Introduction to Hash Functions – Part 2/2

Hash function is a process of taking any input (long or short message) and return a fixed-size alphanumeric string. The output string is known as the “hash value”, “message digest”, “digital fingerprint” or sometime is called as “checksum”. The figure below shows how the Hash functions work.


The figure above shows the following:

  1. Message (x) is the long message, which is divided into number n of blocks.
  2. (z) is typically much smaller than (x), which is the result of hashing the original message h(x). Note: h(x) is public.
  3. The result of (z), will be signed with the private-key
  4. (s) will be sent to the other party, where it can be verified via the sender’s public-key.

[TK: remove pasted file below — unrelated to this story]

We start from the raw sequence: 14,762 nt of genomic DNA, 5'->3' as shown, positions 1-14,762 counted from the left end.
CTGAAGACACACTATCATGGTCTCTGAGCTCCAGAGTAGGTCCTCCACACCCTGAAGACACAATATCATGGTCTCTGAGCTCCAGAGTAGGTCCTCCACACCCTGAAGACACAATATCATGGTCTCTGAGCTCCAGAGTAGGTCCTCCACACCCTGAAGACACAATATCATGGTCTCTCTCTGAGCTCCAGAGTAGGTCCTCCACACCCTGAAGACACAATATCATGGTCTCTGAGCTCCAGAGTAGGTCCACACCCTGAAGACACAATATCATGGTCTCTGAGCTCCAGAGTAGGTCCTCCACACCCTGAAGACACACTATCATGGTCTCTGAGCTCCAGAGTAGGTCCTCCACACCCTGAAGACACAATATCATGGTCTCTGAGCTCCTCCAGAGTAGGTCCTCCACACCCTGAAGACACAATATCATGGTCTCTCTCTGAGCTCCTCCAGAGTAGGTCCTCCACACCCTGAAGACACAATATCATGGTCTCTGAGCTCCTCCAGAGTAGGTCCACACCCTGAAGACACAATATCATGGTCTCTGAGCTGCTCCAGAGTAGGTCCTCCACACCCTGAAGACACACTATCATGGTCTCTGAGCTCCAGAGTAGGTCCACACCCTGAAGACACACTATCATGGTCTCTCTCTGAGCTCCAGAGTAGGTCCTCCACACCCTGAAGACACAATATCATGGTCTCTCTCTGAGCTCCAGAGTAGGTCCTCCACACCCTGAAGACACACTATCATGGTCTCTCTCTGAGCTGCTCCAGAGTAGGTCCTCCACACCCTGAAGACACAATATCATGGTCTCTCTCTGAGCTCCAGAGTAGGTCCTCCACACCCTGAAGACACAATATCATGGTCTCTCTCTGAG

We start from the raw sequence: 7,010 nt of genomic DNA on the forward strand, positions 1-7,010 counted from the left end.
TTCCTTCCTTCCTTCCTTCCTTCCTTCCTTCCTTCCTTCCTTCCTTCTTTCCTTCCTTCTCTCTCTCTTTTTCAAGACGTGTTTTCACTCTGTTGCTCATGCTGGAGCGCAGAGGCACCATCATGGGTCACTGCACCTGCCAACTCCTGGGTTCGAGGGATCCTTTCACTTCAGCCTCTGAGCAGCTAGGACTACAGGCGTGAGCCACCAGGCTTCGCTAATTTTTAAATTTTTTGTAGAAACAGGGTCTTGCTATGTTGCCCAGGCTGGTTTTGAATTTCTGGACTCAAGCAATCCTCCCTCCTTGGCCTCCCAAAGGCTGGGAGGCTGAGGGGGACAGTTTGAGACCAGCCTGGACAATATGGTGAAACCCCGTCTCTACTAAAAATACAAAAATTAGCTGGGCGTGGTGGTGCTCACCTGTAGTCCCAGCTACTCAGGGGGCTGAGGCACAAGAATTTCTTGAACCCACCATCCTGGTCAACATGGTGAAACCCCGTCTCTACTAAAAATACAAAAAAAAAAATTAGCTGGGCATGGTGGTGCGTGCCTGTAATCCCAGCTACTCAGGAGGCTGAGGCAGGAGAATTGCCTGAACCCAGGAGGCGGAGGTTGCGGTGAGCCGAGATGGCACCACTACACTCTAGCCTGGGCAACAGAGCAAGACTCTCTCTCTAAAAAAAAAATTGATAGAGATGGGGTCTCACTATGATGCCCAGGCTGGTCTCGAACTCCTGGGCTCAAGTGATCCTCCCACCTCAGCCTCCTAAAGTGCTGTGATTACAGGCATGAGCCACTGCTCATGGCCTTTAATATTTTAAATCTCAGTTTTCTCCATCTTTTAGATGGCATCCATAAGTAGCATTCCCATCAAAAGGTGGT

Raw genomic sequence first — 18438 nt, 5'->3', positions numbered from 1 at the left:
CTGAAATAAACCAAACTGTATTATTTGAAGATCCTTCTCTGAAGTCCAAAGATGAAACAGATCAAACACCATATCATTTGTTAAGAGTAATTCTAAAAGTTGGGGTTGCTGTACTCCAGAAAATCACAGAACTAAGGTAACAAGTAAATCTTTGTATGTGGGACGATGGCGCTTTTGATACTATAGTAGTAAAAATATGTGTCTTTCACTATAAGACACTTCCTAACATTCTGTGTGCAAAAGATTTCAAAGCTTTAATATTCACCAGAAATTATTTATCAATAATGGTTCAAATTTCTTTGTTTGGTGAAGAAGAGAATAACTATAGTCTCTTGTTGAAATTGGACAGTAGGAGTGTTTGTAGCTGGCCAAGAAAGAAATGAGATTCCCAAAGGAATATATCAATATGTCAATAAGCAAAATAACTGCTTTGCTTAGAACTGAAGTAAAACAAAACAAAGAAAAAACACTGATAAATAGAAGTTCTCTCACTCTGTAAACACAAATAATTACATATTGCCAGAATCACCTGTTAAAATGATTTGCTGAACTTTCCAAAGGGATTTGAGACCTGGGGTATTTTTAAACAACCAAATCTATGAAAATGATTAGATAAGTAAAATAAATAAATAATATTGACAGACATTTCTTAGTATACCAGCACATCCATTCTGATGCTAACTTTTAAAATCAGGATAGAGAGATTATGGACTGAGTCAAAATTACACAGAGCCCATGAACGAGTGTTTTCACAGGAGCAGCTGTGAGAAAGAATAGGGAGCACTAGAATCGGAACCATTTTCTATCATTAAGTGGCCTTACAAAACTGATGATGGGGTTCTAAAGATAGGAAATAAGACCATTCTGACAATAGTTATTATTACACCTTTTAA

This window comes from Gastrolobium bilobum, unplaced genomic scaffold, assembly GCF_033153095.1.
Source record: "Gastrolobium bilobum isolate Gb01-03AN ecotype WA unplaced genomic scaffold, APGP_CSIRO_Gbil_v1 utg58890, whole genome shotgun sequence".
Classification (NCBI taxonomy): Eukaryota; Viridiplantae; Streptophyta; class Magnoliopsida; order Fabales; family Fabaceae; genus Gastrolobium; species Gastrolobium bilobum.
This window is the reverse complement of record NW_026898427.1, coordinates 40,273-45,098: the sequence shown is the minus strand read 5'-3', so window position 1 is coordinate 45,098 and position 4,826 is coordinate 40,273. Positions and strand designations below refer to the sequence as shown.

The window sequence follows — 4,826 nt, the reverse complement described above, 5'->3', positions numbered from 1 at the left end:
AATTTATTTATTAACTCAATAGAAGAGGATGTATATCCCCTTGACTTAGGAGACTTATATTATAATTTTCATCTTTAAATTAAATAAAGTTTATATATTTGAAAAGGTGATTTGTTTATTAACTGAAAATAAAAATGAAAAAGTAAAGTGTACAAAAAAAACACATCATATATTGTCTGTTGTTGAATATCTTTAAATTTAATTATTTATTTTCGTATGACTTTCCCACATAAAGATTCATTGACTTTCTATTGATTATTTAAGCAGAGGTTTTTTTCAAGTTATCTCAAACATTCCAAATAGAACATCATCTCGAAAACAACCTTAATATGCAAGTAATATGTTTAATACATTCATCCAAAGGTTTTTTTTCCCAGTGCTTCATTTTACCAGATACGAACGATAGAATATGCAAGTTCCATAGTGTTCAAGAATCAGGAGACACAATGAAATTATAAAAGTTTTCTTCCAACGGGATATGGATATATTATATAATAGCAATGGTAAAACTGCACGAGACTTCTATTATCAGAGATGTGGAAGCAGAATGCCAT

There are many advantages can be found in the Hash functions such as:

  1. Arbitrary size of input message (x), gives a fixed-size output.
  2. Difficult to know the original message (x) after hashing it.
  3. The hash computation should be fast.


Note: any small change in the input in the hash function will make a big change in the output. The following figure shows the fixed-size result of hashing any message.




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